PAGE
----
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Warren Buffett: Demand for office and retail space may drop 'fairly significantly'

Sarah Paynter
Reporter

The novel coronavirus pandemic will change the supply and demand for retail and office space, according to Warren Buffett, chairman and CEO of Berkshire Hathaway (BRK-A, BRK-B) at Berkshire Hathaway’s annual shareholder meeting.

Retailers and companies shuttered their doors, sending employees home to “shelter in place” across the U.S. From home, Americans have turned to e-commerce and work-from-home solutions, which could have a lasting negative effect on commercial real estate, says Buffett.

“It may be that what’s happened in the last couple months has accelerated the decline of those businesses, or their customers are developing different habits… There are businesses that were having problems before and that are having even bigger problems,” says Buffett.

A visitor looks down an empty hallway at The Fashion Mall at Keystone, Wednesday, March 18, 2020, in Indianapolis. Simon Property Group, the largest owner of shopping malls in the nation, is closing all of its malls and retail properties because of the coronavirus outbreak. (AP Photo/Darron Cummings)

Retailers are already struggling to pay rent during the pandemic. Major brick-and-mortar retailers including Subway and H&M missed rent payments in April, and landlords expect even more late payments in May. Even worse — Buffett says the retail industry might not bounce back after lockdown.

“People are developing different habits in retail, there's no question about that,” he says. “If you’ve owned a shopping center, you’ve got a bunch of tenants that don’t want to pay you right now, and the supply and demand for retail space may change fairly significantly.”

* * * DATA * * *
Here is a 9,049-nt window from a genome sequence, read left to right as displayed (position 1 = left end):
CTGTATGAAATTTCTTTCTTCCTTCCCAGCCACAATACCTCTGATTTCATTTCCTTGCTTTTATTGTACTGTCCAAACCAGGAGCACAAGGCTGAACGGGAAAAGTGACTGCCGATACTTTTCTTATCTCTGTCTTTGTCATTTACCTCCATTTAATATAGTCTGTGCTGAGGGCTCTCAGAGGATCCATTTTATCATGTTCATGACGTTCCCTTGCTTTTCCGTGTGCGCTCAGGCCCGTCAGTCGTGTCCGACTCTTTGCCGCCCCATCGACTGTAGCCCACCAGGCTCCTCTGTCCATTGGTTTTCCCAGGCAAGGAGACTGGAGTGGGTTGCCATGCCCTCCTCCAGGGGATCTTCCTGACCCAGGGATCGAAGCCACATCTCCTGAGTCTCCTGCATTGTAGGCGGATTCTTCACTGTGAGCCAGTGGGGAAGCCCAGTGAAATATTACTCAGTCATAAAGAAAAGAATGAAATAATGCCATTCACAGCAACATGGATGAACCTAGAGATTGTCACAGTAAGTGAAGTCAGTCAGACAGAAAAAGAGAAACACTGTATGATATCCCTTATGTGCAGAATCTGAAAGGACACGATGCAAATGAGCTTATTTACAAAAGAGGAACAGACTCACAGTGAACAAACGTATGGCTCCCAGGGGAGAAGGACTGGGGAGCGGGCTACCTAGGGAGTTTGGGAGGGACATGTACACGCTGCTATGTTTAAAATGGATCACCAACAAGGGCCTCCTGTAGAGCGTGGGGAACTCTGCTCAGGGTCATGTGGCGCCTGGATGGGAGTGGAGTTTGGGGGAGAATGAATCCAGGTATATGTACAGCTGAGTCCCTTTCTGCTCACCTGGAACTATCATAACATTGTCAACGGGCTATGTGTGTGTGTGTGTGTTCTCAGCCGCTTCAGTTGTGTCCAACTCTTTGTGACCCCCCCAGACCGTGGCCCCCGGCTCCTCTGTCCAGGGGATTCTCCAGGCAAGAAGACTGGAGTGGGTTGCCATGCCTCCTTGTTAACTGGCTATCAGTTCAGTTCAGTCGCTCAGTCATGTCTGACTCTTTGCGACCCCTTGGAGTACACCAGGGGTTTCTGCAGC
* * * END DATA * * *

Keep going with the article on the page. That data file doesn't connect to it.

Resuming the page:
Companies may also start reducing the square footage of their office spaces, according to experts. As Americans adjust to working from home, companies are considering lasting flexible work policies that reduce the need for office attendance.

“A lot of people learned that they can work at home or that there’s other methods of conducting their business than they might have thought from what they were doing a few years ago,” says Buffett.

Buffett emphasized that despite shifts in consumer behavior, the American economy remains resilient. “When change happens in the world, you adjust to it,” he says.

In fact, according to Najla Kayyem, senior vice president of marketing for California-base retail investment group Pacific Retail Capital Partners, empty retail and office space will be repurposed into storage, fulfillment centers and multifamily housing.

Click here for complete coverage of Warren Buffett and Berkshire Hathaway.

Sarah Paynter is a reporter at Yahoo Finance. Follow her on Twitter @sarahapaynter

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